Whoa there Dave. What are you talking about? Have you given up the fight? You who have preached the TDD religion. You who’ve struggled to get organizations to adopt naming conventions, to use version control systems and to use project management software. The same guy who has implemented continuous integration on his current project? What’s this world coming to?
A long long time ago, in what seems now like another world, I worked for a company as a Clipper programmer. While I was there I heard this story about a lady named Debbie.
I was told that Debbie was a programmer who used to work for this company. Debbie was a lazy programmer. She worked harder at avoiding work than if she just did the job she was supposed to do.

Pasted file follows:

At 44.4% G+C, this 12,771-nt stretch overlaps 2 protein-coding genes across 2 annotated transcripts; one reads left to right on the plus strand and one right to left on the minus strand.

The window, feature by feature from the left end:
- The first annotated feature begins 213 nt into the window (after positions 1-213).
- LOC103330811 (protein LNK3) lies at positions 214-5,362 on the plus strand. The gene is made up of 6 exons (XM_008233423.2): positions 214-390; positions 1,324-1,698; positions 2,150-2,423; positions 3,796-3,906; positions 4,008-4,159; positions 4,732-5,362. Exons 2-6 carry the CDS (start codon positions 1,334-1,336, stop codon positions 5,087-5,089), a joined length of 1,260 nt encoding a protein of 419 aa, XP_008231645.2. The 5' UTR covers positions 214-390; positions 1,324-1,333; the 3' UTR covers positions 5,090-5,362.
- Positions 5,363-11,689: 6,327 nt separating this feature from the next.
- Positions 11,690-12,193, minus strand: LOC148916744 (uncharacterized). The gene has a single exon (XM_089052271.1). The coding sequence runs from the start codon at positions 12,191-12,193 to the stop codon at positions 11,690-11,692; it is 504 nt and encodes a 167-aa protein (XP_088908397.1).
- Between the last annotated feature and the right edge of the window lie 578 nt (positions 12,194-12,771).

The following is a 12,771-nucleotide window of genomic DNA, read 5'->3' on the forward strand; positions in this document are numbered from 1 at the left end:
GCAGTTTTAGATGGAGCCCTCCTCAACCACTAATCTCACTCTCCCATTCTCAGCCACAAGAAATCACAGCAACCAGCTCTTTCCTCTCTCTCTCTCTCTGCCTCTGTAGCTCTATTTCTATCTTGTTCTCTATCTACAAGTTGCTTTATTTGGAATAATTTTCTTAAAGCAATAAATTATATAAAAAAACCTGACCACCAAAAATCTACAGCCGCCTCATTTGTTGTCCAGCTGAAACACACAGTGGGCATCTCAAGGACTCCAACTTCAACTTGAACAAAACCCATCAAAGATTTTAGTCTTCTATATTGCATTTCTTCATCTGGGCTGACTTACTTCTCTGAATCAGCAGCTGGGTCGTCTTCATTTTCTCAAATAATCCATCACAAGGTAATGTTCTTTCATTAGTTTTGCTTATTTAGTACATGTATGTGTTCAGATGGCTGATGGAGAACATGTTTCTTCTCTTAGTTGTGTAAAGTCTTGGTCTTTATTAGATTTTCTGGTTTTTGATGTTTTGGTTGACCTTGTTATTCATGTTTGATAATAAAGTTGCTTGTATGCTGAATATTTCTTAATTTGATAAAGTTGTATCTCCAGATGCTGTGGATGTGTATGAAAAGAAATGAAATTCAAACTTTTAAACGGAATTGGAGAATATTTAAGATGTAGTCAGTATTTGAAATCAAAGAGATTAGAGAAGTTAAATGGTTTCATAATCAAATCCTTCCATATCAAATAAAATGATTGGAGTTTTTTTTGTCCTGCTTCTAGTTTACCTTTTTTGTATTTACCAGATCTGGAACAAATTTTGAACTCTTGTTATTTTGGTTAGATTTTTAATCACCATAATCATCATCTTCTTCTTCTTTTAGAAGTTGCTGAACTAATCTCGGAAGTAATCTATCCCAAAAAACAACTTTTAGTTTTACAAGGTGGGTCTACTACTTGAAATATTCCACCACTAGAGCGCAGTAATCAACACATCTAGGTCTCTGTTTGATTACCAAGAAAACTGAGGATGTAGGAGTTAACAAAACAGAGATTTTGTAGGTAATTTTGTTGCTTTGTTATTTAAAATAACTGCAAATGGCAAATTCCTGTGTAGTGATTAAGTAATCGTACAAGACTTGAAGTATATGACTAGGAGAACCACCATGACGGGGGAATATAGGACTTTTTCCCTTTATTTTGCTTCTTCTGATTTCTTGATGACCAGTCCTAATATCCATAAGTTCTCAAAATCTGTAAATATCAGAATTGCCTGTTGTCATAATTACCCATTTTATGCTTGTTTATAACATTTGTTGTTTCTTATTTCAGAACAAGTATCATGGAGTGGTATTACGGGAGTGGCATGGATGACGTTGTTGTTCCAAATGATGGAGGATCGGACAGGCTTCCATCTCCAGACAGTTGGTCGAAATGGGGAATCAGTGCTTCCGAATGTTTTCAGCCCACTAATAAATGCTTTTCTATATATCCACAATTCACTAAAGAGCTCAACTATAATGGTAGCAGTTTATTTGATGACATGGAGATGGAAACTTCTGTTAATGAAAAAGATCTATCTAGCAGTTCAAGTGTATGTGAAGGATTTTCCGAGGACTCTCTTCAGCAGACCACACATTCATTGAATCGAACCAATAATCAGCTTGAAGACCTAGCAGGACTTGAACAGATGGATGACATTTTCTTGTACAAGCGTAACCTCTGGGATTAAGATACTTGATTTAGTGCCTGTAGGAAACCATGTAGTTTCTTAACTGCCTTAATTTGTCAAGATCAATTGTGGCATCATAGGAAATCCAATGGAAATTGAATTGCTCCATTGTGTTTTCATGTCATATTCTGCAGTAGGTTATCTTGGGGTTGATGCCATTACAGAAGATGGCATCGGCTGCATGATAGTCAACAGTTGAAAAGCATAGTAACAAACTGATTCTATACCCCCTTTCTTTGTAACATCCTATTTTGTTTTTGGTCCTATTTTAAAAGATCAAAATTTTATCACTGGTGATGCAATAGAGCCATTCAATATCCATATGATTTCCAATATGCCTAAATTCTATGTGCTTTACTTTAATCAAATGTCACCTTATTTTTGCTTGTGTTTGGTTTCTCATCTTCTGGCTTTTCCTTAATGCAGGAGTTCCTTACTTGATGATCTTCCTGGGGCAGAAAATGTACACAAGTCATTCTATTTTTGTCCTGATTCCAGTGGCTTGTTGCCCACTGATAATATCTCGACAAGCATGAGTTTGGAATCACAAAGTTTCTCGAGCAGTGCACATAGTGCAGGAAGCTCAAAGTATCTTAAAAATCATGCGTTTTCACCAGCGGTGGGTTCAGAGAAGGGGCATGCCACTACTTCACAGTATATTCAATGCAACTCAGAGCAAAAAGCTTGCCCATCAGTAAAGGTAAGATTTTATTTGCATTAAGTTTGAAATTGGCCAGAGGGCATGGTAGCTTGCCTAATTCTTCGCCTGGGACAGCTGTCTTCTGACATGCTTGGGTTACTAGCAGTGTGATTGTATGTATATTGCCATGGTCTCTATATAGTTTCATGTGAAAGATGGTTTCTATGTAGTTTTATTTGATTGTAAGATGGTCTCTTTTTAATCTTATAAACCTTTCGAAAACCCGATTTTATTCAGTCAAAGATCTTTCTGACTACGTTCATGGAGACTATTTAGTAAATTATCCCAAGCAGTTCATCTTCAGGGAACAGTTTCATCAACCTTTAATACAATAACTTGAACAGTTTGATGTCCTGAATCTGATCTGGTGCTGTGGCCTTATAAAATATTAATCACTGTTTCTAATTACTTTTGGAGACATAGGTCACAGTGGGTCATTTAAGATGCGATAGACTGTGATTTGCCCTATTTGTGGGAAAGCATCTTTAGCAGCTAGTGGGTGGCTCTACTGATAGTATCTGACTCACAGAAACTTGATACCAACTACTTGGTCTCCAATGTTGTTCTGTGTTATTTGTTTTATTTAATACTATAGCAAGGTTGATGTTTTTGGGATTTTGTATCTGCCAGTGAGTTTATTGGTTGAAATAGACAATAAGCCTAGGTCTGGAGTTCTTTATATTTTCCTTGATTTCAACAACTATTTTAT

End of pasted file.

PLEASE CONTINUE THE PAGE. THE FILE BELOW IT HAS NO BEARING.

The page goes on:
The ultimate lazy programmer
For example. Once my boss had stopped by her desk to see how she was progressing on a report she was supposed to be writing:
Several years ago, long before the community was actively talking about Test Driven Development, I worked for a short time at a company as a “bug fixer.” That was my role. They had hired me because they had some software that was “basically done” but “had some issues.” It should only take a few weeks.
The first thing they needed me to fix was that the web site was supposed to send out email. It turns out it was a configuration problem. But they were so impressed (“the last guy we had in here spent two weeks on that problem and still hadn’t solved the problem.”) that they gave me more and more bugs.
The agile “Task Board,” also known as a “Scrum Board” has become a staple of the agile programming world.
“Getting Things Done” (GTD) is a process for managing task in the business world.
I mostly like what GTD does, but the classic implementation doesn’t fit how I work.
But what if we could adapt the two?